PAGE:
“The court quoted the following from Clipper Min. Co. v. Eli Min. & Land Co., 194 U.S. 220 [24 S.Ct. 632, 48 L.Ed. 944]: " 'In St. Louis Min. & Mill. Co. v. Montana Min. Co., 171 U.S. 650, 655 [43 L.Ed. 320, 322, 19 S.Ct. Rep. 61, 63], the present Chief Justice declared that "where there is a valid location of a mining claim, the area becomes segregated from the public domain, and the property of the locator." Nor is this "exclusive right of possession and enjoyment" limited to the surface, nor even to the single vein whose discovery antedates and is the basis of the location. It extends (so reads the section) to "all veins, lodes, and ledges throughout their entire depth, the top or apex of which lies inside of such surface lines extended downward vertically." In other words, the entire body of ground together with all veins and lodes whose apexes are within that body of ground becomes subject to an exclusive right of possession and enjoyment by the locator. And this exclusive right of possession and enjoyment continues during the entire life of the location, or, in the words of Chief Justice Waite, just quoted, while there is "a valid and subsisting location of mineral lands, made and kept up in accordance with the provisions of the statutes of the United States." There is no provision for, nor suggestion of, a prior termination (of rights).' " - Montgomery v. Gerlinger, 146 Cal. App. 2D 650, (1956)
“A valid discovery removes the land from unappropriated public domain and the claim holder has exclusive possession”. - Mining Claim Procedures for Nevada Prospectors & Miners (5th edition), Nevada Bureau of Mines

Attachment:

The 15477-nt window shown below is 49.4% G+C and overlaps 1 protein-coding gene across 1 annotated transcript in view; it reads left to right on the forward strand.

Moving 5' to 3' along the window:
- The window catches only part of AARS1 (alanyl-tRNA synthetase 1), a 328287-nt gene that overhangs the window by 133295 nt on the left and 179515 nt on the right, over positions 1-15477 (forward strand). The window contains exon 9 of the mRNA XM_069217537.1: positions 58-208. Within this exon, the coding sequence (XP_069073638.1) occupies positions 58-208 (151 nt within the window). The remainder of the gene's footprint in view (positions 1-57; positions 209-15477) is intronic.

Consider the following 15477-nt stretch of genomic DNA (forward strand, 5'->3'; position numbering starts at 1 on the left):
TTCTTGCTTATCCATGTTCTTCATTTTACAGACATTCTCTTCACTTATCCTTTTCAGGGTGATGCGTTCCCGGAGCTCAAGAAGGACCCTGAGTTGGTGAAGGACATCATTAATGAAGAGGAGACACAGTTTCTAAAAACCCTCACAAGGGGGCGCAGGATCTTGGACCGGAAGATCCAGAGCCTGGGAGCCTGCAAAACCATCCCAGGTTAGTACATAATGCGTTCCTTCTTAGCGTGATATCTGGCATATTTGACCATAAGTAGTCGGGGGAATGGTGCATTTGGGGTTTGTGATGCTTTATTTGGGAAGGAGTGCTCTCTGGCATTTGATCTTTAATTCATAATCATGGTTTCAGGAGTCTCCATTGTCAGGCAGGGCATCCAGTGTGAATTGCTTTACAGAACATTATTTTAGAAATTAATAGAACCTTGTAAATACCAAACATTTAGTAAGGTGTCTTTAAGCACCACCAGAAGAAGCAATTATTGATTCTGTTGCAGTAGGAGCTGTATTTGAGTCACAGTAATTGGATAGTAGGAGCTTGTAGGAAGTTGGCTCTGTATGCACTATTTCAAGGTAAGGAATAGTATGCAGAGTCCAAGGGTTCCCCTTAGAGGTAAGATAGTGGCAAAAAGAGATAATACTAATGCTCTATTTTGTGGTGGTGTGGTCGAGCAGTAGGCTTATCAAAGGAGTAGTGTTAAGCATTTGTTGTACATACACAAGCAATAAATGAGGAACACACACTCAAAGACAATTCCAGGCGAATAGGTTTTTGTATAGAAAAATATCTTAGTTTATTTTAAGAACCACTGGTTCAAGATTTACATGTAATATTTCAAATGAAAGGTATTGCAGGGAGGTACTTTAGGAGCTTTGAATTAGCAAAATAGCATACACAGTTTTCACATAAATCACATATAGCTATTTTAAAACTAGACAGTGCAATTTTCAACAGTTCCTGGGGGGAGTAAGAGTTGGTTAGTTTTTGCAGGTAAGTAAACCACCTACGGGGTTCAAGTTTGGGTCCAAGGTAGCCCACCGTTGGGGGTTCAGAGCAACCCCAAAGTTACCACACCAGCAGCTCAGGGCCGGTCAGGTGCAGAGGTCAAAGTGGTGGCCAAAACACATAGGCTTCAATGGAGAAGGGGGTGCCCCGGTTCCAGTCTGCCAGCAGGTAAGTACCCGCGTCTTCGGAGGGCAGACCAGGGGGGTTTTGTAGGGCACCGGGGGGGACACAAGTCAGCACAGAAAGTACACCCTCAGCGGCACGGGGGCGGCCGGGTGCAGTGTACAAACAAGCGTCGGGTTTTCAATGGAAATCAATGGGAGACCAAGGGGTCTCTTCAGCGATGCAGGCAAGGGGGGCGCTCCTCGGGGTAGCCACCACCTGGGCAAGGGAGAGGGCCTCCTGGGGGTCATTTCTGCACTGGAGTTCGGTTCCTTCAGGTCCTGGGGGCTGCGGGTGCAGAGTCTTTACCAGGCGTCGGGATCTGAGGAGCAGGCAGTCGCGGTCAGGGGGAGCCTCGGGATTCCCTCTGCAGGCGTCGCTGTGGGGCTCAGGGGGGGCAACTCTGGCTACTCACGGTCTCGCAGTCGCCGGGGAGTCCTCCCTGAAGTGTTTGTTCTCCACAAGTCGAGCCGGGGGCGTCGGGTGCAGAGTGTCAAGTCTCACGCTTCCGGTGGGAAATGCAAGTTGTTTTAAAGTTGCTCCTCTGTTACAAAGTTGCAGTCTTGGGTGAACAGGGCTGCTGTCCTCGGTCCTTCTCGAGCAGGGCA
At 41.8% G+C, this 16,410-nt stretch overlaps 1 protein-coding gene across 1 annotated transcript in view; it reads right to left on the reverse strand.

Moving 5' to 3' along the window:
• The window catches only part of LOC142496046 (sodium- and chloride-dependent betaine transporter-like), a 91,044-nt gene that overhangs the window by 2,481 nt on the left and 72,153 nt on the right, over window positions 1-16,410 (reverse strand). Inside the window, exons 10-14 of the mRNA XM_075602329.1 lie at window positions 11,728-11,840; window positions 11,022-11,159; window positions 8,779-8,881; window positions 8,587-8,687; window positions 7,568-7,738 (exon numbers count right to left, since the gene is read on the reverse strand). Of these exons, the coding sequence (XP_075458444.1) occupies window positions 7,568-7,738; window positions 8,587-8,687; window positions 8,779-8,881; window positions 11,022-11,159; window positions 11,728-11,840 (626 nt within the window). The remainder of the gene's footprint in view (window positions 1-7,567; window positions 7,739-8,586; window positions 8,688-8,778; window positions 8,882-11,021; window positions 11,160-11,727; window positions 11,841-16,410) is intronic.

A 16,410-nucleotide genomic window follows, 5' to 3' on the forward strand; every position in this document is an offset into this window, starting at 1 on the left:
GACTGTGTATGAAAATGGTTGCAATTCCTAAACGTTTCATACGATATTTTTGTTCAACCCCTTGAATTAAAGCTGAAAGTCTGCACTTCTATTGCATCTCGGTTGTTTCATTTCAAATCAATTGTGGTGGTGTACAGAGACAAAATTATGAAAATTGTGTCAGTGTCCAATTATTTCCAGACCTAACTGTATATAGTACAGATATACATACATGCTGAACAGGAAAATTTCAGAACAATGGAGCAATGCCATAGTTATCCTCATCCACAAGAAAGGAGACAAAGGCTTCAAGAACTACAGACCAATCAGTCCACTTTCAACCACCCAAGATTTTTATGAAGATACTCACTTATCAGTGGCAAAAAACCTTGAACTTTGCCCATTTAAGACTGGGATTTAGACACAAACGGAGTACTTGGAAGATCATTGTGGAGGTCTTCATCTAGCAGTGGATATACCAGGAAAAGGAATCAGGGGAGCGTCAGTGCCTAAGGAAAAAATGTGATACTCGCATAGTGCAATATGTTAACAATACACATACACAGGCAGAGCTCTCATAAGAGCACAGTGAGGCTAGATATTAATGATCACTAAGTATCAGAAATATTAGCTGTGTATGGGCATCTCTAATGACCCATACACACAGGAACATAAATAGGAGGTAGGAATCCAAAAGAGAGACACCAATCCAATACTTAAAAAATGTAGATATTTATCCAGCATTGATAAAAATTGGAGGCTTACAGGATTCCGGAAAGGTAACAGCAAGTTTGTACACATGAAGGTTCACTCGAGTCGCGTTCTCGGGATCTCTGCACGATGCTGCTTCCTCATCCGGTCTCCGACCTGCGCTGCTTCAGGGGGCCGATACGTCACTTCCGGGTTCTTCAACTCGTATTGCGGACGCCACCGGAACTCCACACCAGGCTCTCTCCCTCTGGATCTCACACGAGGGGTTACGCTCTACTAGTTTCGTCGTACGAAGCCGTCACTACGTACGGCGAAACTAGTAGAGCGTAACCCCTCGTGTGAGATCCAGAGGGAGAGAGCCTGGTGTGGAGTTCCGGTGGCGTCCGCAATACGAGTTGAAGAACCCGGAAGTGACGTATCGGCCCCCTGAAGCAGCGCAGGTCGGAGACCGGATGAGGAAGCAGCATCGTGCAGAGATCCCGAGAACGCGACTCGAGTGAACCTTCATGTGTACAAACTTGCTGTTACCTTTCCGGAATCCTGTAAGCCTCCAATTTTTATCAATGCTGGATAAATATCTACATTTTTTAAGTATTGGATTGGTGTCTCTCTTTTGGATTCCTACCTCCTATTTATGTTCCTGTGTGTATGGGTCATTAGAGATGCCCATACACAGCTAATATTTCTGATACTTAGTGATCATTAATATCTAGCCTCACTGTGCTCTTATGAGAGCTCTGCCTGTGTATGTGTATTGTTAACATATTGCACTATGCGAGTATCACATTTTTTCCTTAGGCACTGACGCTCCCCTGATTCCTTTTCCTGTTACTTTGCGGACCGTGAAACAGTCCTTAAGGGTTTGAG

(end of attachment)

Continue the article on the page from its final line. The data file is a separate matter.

“(The) entry, so long as it remained undisturbed of record, had the effect to segregate the lands from the public domain and make them not subject to entry... It will be observed that the Supreme Court uses the word “entry” without distinguishing between a homestead entry at the land office and the initiation of a homestead right by settlement, but holds that lands are segregated by a homestead entry, from the public domain, and no valid entry can thereafter be made upon the land until it is restored to public domain by the cancellation of the entry that segregated it.”.- Holt v Classen, et al (Supreme Court of Oklahoma, 19 OKL 131)
“This prima facie valid entry removed the land, temporarily at least, out of the public domain, and beyond the reach of other homestead entries.” - Hodges v Colcord, US 192, 24 Sup. Ct. 433
“After an entry, lands once public become private and are segregated from the public domain.” - Appeal of Cornelius J. McNamara to the Department of the Interior/General Land Office, April 20, 1905 (“Decisions Relating to the Public Lands, Vol 33)
“In Witherspoon v. Duncan, 4 Wall. 210, this court decided, in accordance with the decision in Carroll v. Safford, 3 How. 441, that 'lands originally public cease to be public after they have been entered at the land-office, and a certificate of entry has been obtained;' and the court further held that this applies as well to homestead and pre-emption as to cash entries. In either case, the entry being made, and the certificate being executed and delivered, the particular land entered thereby becomes segregated from the mass of public lands, and takes the character of private property. … In the light of these decisions, the almost uniform practice of the department has been to regard land, upon which an entry of record valid upon its face has been made, as appropriated and withdrawn from subsequent homestead entry, pre-emption settlement, sale, or grant until the original entry be canceled or declared forfeited; in which case the land reverts to the government as a part of the public domain, and becomes again subject to entry under the land laws. ” - Hastings & D.R. Co. v. Whitney, et al, (1889) 132 US 357
“When an entry thereof is made under
those laws (whether pre-emption, homestead, or other), the particular
land entered thus becomes segregated from the mass of public lands and
takes the character of private property.” - Graham v Hastings &
Dakota RY Co., (Decisions of the General Land Office/Department of Interior,
Feb 12, 1883)